Teachers in Bangladesh are still fighting to be paid properly. Last month 300 teachers went on hunger strike in front of the National Press Club in Dhaka, demanding that promises to put them on the monthly pay roll be honoured. When they were appointed, they were promised this would happen after two years, but a year and a half later this had still not happened. As a result, teachers were living in abject poverty. A government spokesperson blamed shortage of funds for the failure to pay them properly.

Hunger strikes are a common tactic of protest in Bangladesh and have also been used by the thousands of badly paid garment workers. Protesting at all demands courage because demonstrators are often attacked violently by police.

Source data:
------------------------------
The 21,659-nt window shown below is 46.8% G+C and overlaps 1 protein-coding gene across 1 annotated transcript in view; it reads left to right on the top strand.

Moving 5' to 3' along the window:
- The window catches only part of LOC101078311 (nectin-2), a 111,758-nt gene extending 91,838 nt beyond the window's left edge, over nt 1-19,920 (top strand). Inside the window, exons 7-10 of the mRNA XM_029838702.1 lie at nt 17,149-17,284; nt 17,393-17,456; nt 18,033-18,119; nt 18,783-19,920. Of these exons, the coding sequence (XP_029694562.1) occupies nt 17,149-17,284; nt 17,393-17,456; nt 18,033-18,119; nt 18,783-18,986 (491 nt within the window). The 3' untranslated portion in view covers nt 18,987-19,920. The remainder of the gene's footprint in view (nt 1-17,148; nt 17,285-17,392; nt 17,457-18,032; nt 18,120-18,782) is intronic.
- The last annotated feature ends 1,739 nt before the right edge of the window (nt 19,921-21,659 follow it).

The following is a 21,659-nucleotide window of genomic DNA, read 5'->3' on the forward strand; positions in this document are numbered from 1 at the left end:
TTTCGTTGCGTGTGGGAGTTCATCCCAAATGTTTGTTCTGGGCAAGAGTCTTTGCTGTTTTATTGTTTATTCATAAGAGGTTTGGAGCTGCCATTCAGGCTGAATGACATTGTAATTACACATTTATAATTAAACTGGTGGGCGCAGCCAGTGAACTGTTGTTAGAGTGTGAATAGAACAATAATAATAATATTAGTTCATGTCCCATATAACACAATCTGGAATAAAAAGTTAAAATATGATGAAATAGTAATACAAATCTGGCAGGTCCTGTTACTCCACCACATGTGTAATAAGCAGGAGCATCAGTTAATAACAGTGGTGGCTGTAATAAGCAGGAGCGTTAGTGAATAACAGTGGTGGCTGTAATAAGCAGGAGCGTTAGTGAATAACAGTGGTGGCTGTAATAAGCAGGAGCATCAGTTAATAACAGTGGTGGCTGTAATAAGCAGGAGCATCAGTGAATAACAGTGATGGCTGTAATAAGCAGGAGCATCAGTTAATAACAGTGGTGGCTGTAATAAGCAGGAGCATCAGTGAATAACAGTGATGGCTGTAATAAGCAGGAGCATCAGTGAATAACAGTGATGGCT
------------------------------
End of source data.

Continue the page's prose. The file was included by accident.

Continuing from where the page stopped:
As in countries all over the world, but particularly in the global South, public education in Bangladesh is being increasingly starved of funds, while private education is subsidised and growing. At the sharp end of these policies, which are promoted in particular by the World Bank, are public school teachers and their students. In the case of the teachers, they are not only paid starvation wages and working in bad conditions, they are also routinely blamed for the perceived failures of public schooling.

This website is always pleased to hear from teachers and others who are involved in the struggle for free, public and democratic education. If you have first hand experience of this in Bangladesh, please get